My Name is Kate, and I Cloth Diaper My Child

Perhaps you have heard of the huge resurgence of cloth diaper use in the U.S. and Canada. If you’re a parent to a young child, it is kind of difficult to miss. D and I knew before our baby arrived that we would be using cloth diapers. They are arguably better for the environment and can be much cheaper to use than disposables.

Notice the distinction in can be much cheaper. You can buy everything you need from birth to potty training, plus some luxury items, for about $200. This is especially true if one parent can stay home with the little one.


D and I both work full-time, so we kind of have two stashes. Flats with covers are great for when we’re at home, because they wash so easily. All-in-ones (AIOs) and All-in-Twos (AI2s) are perfect for the babysitters, because they are easy to use. We spent about $500 on all of our cloth diapering supplies – and we’re saving everything for the possibility of a second child. Though we spent quite a bit more on our cloth diapers than needed, we are still coming out ahead as compared to using disposables.

Fortunately, I discovered literature on minimalism before Rie grew too much. It would have been so easy to become caught up in the cloth diaper craze. What’s that, you say? How in the world can people become crazed about diapers? It’s easy. They are cute. They come in all sorts of different colors and prints. With all of the different designs and materials to try, it only takes a quick hop down the rabbit hole to get carried away. Though considered to be “green”, cloth diapering is a booming industry that can take advantage of consumers just as easily as any other.

I bring all of this up because I have lurked on cloth diapering boards and have witnessed the addiction other parents are experiencing. There is an urban legend about a woman who paid $200 for a used cloth diaper on eBay because it was in a print that is no longer produced. I wonder how that conversation went with her significant other when the credit card bill arrived. On a more day-to-day basis, you will hear about people who need to “de-stash” (sell some diapers) because they have accidentally gone overboard and realized they have a dresser full of cloth diapers. It happens more often than you might think.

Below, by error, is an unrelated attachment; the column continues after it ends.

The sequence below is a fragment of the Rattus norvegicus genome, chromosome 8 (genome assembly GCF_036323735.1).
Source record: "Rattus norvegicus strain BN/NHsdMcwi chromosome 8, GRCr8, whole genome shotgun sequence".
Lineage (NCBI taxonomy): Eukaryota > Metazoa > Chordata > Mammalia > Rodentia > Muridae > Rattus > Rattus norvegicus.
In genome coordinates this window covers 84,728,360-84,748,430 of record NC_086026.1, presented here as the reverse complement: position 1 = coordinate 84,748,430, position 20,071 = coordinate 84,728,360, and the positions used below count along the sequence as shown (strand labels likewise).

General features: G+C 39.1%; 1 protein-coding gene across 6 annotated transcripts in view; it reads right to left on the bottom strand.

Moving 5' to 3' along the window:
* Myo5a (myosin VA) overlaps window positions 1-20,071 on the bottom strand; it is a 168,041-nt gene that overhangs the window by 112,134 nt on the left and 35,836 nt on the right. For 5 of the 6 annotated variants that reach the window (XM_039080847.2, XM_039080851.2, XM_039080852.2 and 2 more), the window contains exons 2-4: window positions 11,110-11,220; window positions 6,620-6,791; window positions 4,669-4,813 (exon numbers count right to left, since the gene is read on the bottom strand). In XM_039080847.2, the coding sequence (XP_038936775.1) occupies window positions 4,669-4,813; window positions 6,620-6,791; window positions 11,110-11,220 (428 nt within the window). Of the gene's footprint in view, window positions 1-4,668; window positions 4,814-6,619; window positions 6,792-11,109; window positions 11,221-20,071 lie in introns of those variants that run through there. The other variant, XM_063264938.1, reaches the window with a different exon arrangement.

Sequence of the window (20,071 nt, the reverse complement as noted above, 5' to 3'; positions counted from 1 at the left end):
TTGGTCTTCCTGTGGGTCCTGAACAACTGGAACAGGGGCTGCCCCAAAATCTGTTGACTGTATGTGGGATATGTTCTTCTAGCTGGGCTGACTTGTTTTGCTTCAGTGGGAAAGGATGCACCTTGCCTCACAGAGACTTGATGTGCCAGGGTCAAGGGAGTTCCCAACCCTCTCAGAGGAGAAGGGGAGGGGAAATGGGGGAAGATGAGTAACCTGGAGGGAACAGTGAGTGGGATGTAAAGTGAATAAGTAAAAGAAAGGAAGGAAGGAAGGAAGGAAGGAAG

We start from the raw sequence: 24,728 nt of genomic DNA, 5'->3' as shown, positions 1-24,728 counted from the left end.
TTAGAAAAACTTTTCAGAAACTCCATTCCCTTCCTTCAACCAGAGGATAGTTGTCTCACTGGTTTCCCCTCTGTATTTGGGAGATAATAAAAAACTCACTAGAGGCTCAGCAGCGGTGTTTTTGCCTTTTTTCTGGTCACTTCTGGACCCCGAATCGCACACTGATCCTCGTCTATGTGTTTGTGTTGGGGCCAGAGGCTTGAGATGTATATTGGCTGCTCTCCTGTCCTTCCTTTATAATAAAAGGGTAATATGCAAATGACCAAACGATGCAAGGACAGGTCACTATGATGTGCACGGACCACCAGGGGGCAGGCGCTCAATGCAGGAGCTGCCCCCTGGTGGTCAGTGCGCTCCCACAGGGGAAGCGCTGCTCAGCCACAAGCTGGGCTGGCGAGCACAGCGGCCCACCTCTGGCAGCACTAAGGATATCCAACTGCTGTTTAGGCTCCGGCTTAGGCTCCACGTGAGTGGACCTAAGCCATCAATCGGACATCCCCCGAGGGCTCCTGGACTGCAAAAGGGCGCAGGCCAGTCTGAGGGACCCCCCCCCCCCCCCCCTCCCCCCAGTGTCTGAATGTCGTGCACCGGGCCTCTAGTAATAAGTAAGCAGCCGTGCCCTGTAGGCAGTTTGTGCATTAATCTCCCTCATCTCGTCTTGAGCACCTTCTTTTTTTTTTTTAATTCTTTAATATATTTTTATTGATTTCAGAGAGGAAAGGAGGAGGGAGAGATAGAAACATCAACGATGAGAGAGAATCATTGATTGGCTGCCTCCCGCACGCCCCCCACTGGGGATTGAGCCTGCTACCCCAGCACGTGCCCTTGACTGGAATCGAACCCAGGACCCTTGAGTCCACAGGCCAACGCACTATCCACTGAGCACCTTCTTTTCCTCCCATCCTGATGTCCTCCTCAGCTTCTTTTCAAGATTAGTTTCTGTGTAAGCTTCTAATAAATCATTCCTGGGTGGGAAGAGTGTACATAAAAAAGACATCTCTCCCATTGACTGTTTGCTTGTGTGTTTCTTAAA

Recently, D and I had the good fortune to meet an expectant mother who is preparing to cloth diaper. She was overwhelmed by the hype over certain kinds of diapers, which kinds of materials are best, and how to wash her diapers (washing diapers is another hot industry right now – there is a wide variety of “cloth safe” soaps are on the market). Below are some of the tips we gave this soon-to-be mama. I share them here for anyone else who is considering joining the cloth-diapering community:

  • Keep your wash routine simple. Don’t try to troubleshoot any problems until you actually have problems. If you want to use the same detergent/soap that you use on your baby’s clothing, that’s fine. If you want to buy a special cloth diaper soap, that’s fine too.
  • Err on the side of minimal. If your kid is going to be in daycare, then three days’ worth of cloth diapers would be handy. If you’re able to stay home and do laundry every day or every other day, just 1½ or 2½  days’ worth of diapers is fine.
  • Use cloth wipes. They go in the same pail as your cloth diapers and can be washed with them. This actually simplifies the process – no need to remember to separate disposable wipes into a trash can.
  • Do not get caught up in collecting cute prints or special edition diapers. They don’t hold their value and your kid is going to do horrible things to them. Remember, though cute, they are still just diapers.

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